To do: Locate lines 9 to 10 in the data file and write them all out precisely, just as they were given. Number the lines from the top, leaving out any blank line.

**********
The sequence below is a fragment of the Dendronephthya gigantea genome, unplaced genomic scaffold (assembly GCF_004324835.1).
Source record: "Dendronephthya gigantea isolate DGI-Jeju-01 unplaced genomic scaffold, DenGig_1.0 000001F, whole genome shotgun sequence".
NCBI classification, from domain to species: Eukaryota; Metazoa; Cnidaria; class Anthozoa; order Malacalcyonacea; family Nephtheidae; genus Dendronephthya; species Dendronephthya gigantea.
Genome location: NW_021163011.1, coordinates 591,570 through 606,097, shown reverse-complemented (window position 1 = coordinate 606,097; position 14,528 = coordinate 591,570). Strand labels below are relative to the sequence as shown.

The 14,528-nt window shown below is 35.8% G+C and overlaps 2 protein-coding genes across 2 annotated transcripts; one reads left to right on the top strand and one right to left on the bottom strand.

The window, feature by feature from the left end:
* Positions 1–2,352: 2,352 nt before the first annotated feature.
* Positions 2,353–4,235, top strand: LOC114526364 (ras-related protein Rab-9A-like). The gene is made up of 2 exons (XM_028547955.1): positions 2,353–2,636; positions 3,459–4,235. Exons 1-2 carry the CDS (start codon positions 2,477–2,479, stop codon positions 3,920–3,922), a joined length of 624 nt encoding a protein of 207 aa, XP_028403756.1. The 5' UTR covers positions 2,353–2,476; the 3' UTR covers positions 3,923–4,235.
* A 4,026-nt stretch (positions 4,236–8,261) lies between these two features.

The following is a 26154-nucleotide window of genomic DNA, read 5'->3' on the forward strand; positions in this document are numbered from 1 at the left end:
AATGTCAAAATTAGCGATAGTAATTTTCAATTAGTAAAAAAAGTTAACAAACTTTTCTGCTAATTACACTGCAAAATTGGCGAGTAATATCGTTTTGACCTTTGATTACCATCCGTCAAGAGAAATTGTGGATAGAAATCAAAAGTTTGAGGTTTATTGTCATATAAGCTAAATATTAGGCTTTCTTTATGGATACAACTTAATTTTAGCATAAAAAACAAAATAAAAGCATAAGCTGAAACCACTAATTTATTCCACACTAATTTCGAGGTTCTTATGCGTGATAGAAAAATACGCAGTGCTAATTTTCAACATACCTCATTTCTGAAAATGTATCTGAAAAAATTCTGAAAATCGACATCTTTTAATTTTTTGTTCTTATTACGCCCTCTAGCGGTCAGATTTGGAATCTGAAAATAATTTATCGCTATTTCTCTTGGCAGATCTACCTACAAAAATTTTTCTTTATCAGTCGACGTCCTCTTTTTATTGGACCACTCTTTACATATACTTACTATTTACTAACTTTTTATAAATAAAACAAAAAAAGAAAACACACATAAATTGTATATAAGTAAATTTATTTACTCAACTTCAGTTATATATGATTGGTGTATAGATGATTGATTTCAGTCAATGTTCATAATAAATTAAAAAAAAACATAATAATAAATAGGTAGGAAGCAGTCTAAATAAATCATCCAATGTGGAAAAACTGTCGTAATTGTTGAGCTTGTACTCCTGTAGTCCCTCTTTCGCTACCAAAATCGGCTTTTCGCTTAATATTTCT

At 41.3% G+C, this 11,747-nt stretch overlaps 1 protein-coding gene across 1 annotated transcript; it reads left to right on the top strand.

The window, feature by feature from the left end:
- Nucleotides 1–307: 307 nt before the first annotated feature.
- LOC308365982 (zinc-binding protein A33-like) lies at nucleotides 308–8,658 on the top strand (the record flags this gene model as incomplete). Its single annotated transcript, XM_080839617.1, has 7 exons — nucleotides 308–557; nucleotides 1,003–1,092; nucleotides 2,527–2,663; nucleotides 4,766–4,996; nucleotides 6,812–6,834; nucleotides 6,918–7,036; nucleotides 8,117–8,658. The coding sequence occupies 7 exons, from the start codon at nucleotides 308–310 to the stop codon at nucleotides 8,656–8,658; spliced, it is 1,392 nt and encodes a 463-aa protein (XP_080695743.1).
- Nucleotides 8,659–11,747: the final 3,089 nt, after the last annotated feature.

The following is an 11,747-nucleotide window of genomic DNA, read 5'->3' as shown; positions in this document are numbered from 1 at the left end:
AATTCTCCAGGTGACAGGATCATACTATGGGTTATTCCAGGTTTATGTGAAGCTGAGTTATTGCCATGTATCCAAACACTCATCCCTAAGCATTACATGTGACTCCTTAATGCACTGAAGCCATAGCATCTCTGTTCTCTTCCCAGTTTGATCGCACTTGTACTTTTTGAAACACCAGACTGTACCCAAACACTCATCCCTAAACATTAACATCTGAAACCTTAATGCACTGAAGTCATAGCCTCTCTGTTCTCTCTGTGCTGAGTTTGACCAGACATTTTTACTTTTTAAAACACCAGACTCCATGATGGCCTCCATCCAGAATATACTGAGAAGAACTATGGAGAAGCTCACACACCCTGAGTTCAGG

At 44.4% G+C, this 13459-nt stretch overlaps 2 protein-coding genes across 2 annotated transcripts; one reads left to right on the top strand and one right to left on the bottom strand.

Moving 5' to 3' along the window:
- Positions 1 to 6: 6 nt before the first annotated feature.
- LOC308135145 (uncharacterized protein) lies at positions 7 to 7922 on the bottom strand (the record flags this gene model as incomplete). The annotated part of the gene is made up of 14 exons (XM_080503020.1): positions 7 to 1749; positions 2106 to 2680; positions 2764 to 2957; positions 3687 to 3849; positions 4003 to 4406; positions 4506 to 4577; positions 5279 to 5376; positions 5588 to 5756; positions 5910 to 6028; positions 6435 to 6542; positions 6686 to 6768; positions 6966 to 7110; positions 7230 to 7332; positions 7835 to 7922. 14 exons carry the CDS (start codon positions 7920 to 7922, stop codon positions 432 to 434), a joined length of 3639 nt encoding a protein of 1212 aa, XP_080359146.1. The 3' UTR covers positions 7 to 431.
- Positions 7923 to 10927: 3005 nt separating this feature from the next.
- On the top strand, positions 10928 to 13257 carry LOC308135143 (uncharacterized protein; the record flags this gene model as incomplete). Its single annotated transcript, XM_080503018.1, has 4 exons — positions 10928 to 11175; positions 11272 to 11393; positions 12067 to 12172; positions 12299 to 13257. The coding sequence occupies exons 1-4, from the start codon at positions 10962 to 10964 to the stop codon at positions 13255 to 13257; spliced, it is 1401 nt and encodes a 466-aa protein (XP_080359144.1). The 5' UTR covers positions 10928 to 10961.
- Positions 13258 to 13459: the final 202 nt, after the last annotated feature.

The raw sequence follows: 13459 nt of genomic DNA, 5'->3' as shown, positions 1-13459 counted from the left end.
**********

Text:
* A 4,026-nt stretch (positions 4,236–8,261) lies between these two features.

The following is a 26154-nucleotide window of genomic DNA, read 5'->3' on the forward strand; positions in this document are numbered from 1 at the left end: